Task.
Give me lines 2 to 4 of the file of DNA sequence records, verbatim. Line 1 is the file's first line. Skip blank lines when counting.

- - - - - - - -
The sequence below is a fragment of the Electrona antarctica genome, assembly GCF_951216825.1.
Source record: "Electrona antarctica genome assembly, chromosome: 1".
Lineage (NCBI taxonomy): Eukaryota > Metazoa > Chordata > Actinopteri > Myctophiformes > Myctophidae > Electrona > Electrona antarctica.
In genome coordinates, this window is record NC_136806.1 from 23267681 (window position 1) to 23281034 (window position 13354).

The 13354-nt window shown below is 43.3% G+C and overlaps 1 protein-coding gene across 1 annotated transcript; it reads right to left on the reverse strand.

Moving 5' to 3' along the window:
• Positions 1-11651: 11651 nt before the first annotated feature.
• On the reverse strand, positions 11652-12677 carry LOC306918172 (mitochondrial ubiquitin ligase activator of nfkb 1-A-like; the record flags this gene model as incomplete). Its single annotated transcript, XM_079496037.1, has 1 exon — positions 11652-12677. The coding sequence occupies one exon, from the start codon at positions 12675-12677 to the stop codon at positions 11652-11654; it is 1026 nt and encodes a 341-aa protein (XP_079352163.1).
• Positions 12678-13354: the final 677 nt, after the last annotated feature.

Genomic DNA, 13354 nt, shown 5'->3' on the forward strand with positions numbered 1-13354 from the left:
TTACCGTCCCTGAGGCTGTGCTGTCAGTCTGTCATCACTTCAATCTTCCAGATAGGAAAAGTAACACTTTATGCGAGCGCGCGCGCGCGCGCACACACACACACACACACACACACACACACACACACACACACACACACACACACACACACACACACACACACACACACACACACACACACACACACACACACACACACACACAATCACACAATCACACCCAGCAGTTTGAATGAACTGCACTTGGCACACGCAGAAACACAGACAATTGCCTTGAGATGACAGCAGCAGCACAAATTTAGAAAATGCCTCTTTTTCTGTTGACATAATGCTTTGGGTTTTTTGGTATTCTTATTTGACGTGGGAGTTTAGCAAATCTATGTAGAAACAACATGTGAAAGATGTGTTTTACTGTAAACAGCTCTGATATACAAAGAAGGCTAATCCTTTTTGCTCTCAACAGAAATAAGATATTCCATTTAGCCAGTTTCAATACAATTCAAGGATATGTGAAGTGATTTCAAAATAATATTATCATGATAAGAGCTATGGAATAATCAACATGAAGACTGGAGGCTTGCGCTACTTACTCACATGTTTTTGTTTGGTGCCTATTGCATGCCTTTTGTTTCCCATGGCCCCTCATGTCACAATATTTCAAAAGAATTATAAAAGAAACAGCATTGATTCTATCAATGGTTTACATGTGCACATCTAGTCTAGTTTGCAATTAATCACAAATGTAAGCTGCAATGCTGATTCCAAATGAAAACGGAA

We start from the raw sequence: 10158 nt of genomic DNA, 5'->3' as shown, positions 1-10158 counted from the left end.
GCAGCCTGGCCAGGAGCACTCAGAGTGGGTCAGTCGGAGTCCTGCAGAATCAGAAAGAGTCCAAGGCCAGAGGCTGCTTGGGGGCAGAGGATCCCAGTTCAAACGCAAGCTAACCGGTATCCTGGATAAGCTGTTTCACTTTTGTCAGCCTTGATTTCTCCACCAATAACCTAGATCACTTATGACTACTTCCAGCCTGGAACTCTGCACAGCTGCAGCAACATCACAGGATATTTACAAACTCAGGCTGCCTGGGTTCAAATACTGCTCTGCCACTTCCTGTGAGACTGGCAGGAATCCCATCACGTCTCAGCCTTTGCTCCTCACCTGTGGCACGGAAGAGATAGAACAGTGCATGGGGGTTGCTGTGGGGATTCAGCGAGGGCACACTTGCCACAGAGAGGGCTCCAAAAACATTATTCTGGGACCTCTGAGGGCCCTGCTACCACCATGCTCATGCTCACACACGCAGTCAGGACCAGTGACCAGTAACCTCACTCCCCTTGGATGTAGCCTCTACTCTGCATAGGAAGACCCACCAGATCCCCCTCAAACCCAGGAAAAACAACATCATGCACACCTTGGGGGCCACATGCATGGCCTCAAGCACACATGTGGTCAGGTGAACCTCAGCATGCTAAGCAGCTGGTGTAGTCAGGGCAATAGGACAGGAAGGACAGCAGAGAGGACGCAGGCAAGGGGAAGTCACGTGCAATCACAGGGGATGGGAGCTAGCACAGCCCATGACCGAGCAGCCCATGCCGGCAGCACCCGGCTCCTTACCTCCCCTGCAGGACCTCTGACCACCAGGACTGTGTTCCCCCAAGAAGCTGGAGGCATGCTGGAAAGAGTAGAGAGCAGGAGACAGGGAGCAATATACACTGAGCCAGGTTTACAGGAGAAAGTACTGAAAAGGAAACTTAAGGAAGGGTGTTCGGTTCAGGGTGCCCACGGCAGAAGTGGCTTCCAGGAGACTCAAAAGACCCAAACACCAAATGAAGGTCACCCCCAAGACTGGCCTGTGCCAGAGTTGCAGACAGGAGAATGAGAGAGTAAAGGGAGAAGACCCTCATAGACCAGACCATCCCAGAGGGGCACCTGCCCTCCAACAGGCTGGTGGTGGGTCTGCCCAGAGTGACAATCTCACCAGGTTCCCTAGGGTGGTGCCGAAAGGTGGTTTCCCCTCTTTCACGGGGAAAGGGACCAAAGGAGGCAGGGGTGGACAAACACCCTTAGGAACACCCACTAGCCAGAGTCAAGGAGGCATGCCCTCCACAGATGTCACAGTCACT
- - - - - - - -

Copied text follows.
Source record: "Electrona antarctica genome assembly, chromosome: 1".
Lineage (NCBI taxonomy): Eukaryota > Metazoa > Chordata > Actinopteri > Myctophiformes > Myctophidae > Electrona > Electrona antarctica.
In genome coordinates, this window is record NC_136806.1 from 23267681 (window position 1) to 23281034 (window position 13354).